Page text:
But other ideas are not what you might expect. The initial set of economic reforms, often seen as measures of last resort in times of crisis, are better explained in Spain by political stability than by economic instability. Subsequent reforms, often ridiculed as lacking in ambition, can be seen as “political tinkering” which, on the whole, has led to greater contestability. Often in an intriguing way.
Cars, to go back to the story with which we started this blog, are a good illustration of this. In the 1950s, the national auto industry consisted of a state-owned company and a subsidiary of Renault which was to have a local partner – who happened to be the dictator’s brother. Car imports were subject to high tariffs and, unsurprisingly, a lot of corruption. Not the most auspicious beginnings. And yet, the automotive industry that was to develop in Spain did not do so despite protection and regulations, but because of them.
Local content rules have been put in place and applied; above all, local suppliers were put into competition. Foreign companies have set up factories and brought in technology, in part attracted by the highly protected domestic market. But protection was associated with competition in certain ways. For example, a new Ford plant was authorized on condition that it exports at least two-thirds of its production. This created the right incentives for both a competitive operation and one that created linkages at the national level. In a relatively short period of time, a competitive market of auto parts suppliers has developed.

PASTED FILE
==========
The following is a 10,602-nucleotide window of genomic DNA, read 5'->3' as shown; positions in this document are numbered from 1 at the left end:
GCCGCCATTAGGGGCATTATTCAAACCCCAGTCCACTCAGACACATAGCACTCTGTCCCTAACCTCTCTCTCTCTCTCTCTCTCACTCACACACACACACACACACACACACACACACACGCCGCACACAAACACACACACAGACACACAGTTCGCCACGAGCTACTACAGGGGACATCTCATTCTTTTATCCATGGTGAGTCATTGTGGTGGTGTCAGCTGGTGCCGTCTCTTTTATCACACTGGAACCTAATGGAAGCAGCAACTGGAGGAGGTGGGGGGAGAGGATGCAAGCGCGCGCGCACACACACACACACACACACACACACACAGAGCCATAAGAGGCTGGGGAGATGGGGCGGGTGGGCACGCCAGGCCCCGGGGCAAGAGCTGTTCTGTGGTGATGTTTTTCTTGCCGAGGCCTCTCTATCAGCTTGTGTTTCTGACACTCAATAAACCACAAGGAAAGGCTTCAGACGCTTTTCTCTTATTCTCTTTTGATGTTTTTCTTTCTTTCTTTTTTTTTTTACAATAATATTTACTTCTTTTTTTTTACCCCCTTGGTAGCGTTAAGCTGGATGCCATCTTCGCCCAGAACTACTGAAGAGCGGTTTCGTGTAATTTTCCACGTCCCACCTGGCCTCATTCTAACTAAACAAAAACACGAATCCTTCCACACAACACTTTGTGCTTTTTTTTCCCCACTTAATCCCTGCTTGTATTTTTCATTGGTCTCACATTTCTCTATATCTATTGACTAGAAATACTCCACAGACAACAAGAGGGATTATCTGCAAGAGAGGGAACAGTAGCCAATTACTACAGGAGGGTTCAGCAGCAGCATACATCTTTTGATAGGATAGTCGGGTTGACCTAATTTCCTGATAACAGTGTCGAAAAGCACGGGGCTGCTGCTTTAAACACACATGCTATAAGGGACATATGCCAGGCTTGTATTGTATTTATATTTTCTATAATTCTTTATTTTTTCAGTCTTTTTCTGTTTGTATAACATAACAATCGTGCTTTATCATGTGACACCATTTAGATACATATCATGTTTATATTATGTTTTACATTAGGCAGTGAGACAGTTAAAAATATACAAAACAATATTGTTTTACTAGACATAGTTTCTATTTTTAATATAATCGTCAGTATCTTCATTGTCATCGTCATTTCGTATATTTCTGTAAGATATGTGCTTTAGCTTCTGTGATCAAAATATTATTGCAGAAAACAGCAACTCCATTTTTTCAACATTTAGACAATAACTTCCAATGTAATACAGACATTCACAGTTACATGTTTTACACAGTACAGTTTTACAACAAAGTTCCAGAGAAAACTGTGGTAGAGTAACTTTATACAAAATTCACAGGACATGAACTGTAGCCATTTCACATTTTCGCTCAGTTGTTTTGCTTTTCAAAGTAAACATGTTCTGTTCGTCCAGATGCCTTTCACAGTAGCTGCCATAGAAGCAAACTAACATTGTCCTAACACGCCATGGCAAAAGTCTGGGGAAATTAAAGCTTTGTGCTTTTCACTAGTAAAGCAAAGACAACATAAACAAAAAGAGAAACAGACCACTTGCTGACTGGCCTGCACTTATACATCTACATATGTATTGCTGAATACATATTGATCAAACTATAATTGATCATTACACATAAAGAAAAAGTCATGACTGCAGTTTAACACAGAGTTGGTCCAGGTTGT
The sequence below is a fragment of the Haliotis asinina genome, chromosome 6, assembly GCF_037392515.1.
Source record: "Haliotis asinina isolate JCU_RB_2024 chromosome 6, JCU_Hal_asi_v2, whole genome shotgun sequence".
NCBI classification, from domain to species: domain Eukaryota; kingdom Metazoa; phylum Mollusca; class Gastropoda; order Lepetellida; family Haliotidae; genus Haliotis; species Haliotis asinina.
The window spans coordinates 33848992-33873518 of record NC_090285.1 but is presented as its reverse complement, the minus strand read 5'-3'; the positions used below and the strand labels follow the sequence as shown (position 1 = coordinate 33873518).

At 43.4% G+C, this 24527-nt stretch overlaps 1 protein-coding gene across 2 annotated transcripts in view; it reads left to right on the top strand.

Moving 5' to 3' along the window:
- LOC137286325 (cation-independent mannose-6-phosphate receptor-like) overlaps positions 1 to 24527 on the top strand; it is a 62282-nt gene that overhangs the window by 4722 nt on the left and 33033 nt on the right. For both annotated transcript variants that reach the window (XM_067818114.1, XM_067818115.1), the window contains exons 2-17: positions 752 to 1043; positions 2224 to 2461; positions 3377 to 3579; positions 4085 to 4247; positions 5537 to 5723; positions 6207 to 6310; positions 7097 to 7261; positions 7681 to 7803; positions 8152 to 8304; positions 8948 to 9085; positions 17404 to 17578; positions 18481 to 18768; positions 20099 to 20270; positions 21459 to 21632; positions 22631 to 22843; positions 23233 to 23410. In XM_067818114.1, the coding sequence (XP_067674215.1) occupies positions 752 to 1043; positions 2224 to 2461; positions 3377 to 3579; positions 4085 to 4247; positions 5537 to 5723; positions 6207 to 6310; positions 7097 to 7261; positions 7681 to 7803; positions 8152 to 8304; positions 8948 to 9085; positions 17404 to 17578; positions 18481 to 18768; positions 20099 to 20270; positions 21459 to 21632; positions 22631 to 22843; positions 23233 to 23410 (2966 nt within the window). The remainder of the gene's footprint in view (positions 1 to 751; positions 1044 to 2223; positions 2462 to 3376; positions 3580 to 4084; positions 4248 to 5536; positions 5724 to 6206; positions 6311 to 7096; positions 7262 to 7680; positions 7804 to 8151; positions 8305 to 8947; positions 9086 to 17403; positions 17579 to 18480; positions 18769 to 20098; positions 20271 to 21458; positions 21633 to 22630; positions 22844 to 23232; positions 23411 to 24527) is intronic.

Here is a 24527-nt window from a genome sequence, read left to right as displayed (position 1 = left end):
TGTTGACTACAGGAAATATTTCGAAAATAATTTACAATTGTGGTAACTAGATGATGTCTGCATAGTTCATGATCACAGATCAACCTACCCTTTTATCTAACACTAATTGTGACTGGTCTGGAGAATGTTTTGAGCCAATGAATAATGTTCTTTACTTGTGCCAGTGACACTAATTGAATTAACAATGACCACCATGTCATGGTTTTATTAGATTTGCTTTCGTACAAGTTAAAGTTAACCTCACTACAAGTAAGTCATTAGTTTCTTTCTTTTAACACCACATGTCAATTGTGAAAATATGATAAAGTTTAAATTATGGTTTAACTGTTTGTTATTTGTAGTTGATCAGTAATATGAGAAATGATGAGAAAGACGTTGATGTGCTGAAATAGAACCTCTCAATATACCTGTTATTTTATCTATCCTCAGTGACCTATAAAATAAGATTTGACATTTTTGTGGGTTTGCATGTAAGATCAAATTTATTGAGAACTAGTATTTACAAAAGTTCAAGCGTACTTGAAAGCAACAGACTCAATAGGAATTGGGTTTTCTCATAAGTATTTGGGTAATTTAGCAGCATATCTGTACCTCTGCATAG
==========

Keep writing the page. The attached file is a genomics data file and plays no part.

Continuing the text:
And what about Europe? Access to European markets was important for openness to yield the desired results, but the path to prosperity depended on many institutional developments that took place long before EU membership. Especially the idea of the Europeanization of Spain has helped to create a political and social consensus which has proved to be essential.
Spain’s economic boom as a high-income country has been largely overlooked and often misunderstood. Having a fresh outlook on Spain’s economic development is very profitable. While each country’s path is unique, this updated view of the country’s trajectory is a useful case study of how development actually happens without perfect institutions and despite unpromising initial conditions.
For more information, see the author’s new book, Unexpected prosperity: how Spain escaped the middle-income trap, to be published by Oxford University Press on October 23
Note: This article gives the author’s point of view, not the position of EUROPP – European Politics and Policy or the London School of Economics. Featured Image Credit: Jorge Fernandez Salas to Unsplash